Your plum pudding is in danger

Boaz Shoshan

“What joins men together is not the sharing of bread but sharing of enemies.”

– Cormac McCarthy, Blood Meridian

More than a year ago when we had a hung parliament, I suggested in Capital & Conflict that those wanting power would need to give the British public an enemy.

Enemies, foreign or domestic, bind people together. And as they huddle in fear, they don’t mind or don’t notice the state expanding its power and spending money it doesn’t have.

During this period the UK Treasury issued eternity bonds – a form of debt that paid interest, but had no set repayment date. Some of these were only paid off centuries later when George Osborne was chancellor.

But investors and taxpayers were fine with the measures taken to fund the war with Napoleon. The “insatiable appetite” of the state that James Gillray referred to in his great political cartoon below was tolerated, for they had a mutual enemy.


“The plumb-pudding in danger” by James Gillray. Prime Minister William Pitt on the left, Napoleon on the right. Printed beneath the title lies a quote from Shakespeare: “The great Globe itself and all which it inherit, is too small to satisfy such insatiable appetites.”

The quest for further control over the divided populace continues unabated. Unexplained wealth orders, and jail sentences for comments on the internet are just a symptom of this.

A similar story is playing out in Europe, where amid the chaos the powers that be continue to flex their authoritarian muscles. As my colleague Harry Hamburg wrote in Southbank Investment Daily yesterday:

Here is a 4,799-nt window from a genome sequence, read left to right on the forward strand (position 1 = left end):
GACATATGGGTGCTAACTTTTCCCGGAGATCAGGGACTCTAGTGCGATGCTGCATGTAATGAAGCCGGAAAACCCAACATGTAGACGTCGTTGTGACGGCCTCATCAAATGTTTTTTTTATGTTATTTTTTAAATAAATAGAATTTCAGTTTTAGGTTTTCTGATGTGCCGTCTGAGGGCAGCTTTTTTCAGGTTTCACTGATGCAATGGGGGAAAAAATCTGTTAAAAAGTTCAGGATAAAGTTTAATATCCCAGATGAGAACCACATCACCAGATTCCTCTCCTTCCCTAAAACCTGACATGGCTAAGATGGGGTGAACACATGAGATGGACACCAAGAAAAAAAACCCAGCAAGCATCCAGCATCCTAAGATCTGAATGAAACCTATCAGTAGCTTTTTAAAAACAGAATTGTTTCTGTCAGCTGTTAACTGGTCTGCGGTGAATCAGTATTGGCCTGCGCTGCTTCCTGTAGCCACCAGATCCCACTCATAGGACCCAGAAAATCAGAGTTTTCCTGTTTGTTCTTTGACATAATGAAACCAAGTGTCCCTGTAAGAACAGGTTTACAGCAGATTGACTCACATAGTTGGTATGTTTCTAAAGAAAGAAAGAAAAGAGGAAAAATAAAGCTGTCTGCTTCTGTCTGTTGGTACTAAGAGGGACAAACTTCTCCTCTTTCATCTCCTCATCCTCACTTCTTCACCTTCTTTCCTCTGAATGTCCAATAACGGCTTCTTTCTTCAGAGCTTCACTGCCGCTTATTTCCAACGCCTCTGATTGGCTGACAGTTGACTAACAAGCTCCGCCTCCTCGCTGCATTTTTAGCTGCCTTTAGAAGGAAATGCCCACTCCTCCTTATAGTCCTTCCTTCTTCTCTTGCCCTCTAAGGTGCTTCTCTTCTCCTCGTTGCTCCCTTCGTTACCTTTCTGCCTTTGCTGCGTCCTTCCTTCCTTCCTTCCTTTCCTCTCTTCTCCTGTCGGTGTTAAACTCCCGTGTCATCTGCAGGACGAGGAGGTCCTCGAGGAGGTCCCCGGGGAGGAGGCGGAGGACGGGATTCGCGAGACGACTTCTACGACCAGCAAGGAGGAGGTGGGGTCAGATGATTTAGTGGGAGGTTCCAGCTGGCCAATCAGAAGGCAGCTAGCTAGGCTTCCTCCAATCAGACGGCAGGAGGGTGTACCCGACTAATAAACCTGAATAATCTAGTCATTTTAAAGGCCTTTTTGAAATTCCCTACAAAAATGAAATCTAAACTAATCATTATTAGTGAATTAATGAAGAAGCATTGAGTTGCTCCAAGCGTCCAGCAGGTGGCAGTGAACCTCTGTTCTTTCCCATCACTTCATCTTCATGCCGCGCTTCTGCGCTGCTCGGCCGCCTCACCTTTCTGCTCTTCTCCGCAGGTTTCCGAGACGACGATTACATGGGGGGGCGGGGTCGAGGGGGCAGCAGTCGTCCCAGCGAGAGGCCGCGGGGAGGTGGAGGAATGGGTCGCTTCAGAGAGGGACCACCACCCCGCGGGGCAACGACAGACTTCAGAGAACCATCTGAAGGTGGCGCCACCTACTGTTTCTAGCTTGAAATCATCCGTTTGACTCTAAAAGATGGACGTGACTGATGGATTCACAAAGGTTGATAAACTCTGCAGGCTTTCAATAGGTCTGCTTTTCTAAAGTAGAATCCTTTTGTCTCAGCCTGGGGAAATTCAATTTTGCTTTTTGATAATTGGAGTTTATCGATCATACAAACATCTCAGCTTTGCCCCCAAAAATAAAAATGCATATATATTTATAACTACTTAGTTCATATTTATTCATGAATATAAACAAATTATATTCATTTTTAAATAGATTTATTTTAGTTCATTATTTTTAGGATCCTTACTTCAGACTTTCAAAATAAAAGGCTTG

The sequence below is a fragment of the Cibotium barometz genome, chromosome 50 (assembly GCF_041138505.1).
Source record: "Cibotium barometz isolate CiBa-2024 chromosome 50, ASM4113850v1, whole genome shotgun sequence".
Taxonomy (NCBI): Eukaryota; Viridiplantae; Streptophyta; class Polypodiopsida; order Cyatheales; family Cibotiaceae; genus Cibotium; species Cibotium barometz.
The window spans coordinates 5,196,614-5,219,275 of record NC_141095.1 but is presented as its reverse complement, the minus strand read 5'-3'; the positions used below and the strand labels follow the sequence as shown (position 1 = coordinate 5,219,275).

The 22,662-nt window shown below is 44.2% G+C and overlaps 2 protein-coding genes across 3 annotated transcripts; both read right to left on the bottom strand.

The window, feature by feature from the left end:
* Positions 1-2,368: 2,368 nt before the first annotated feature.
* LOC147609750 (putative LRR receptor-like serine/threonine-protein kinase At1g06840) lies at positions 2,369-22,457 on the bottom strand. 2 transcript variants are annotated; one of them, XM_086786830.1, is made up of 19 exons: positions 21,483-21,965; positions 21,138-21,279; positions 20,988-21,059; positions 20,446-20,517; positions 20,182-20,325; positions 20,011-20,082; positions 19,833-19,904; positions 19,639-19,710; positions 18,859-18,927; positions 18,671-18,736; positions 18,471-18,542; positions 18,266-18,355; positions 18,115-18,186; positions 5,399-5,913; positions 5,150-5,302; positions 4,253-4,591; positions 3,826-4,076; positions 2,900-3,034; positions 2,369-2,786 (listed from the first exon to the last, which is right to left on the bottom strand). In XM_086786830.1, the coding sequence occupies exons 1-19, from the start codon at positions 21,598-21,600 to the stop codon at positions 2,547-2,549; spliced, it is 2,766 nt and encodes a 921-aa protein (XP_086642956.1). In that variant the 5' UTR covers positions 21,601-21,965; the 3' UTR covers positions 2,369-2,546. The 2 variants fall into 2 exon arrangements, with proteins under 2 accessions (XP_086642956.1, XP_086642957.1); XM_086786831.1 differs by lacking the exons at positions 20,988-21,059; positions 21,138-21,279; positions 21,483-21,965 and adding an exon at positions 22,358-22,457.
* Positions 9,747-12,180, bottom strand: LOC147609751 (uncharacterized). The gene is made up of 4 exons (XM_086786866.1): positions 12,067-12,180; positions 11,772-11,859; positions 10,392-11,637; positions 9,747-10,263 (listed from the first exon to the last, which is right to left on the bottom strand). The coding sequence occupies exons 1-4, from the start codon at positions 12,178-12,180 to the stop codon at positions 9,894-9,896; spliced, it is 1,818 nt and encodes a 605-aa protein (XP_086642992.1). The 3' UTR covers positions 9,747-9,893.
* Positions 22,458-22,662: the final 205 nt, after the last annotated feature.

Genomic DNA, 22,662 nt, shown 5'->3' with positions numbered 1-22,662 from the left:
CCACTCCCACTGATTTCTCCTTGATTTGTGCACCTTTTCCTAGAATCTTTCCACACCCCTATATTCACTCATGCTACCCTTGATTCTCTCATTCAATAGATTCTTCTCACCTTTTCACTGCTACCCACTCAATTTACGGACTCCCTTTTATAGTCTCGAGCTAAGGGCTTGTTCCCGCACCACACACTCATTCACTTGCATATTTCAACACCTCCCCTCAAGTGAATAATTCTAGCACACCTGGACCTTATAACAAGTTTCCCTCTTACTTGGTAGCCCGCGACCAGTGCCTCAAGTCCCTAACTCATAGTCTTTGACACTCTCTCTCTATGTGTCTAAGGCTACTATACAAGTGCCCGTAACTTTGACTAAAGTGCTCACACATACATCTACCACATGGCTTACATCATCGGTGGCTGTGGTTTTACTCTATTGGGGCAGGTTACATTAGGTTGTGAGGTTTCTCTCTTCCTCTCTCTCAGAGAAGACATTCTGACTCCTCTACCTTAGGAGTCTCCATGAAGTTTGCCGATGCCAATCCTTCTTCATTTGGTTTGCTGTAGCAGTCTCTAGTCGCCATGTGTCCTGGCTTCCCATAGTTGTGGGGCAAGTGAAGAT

The “Right to be forgotten” ruling was established by the European Court of Justice (ECJ) in 2014.

It forces search engines do de-list results that are “inadequate, irrelevant, no longer relevant, or excessive.”

Since the ruling there have been 655,000 requests, and Google has been asked to take down taken down 2.4 million links. It has approved 43.4% of those requests.

Of those requests, 34,000 were from government officials and politicians, and 41,000 were from celebrities.

I wonder what those 34,000 links about politicians and government officials contained. I guess now we’ll never know.

Increasing control over a polarised population is a dangerous combination. Rising interest rates (in the UK) and skyrocketing levels of sovereign debt (in Europe) pours accelerant on the embers.

Until next time,

Boaz Shoshan
Editor, Southbank Investment Research

Category: Economics

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